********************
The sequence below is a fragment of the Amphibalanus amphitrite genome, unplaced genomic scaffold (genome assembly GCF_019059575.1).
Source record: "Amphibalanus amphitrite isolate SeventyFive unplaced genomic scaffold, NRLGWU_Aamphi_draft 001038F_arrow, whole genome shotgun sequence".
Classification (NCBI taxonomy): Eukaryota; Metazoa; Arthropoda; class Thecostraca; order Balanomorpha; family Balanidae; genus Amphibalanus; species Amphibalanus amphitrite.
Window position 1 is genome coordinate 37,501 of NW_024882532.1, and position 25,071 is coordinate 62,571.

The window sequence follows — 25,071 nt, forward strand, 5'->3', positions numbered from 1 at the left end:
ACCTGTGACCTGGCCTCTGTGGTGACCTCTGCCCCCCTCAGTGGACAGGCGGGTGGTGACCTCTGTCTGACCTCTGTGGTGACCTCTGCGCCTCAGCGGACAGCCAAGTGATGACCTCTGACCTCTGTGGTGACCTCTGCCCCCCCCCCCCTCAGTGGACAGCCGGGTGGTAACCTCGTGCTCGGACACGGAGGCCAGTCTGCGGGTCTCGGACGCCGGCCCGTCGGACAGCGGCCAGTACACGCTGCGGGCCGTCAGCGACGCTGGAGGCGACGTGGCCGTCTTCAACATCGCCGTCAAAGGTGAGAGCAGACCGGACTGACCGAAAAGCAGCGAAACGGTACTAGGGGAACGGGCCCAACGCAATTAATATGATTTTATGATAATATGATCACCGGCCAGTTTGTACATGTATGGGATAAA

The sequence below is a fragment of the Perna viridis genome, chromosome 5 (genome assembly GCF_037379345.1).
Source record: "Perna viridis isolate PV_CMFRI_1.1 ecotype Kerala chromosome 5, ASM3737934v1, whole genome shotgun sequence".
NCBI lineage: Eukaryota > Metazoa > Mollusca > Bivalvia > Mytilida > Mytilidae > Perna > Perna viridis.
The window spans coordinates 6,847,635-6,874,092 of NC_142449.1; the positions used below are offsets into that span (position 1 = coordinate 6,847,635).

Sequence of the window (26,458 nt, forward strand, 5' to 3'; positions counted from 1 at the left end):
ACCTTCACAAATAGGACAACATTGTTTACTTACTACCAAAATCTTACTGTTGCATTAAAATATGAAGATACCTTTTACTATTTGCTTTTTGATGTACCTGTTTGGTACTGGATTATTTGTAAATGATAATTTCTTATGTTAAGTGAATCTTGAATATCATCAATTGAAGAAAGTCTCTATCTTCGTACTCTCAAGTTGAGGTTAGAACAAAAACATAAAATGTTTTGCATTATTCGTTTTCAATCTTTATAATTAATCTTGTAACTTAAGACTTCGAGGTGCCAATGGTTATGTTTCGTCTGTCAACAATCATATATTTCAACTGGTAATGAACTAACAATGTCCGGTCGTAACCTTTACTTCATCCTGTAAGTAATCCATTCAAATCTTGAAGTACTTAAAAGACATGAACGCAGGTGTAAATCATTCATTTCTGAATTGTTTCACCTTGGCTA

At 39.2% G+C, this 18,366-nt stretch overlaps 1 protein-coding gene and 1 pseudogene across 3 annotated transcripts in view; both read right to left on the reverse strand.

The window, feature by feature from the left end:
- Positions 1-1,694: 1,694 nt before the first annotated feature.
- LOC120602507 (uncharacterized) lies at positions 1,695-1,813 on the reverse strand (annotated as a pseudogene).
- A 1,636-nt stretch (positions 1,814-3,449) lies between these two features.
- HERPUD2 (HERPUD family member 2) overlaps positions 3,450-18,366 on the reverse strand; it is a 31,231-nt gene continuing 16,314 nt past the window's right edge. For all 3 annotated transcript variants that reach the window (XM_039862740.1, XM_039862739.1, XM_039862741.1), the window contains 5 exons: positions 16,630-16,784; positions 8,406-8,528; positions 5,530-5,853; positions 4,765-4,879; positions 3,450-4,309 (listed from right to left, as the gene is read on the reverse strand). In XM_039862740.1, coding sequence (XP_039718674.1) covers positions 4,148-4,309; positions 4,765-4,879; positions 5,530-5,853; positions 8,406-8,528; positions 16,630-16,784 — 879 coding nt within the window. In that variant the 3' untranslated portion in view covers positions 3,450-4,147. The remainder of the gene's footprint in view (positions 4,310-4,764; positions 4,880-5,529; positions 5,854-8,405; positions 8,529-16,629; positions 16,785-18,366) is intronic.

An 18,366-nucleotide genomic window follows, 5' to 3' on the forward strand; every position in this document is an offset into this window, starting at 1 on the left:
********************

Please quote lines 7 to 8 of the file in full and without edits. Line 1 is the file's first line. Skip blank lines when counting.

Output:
The sequence below is a fragment of the Perna viridis genome, chromosome 5 (genome assembly GCF_037379345.1).
Source record: "Perna viridis isolate PV_CMFRI_1.1 ecotype Kerala chromosome 5, ASM3737934v1, whole genome shotgun sequence".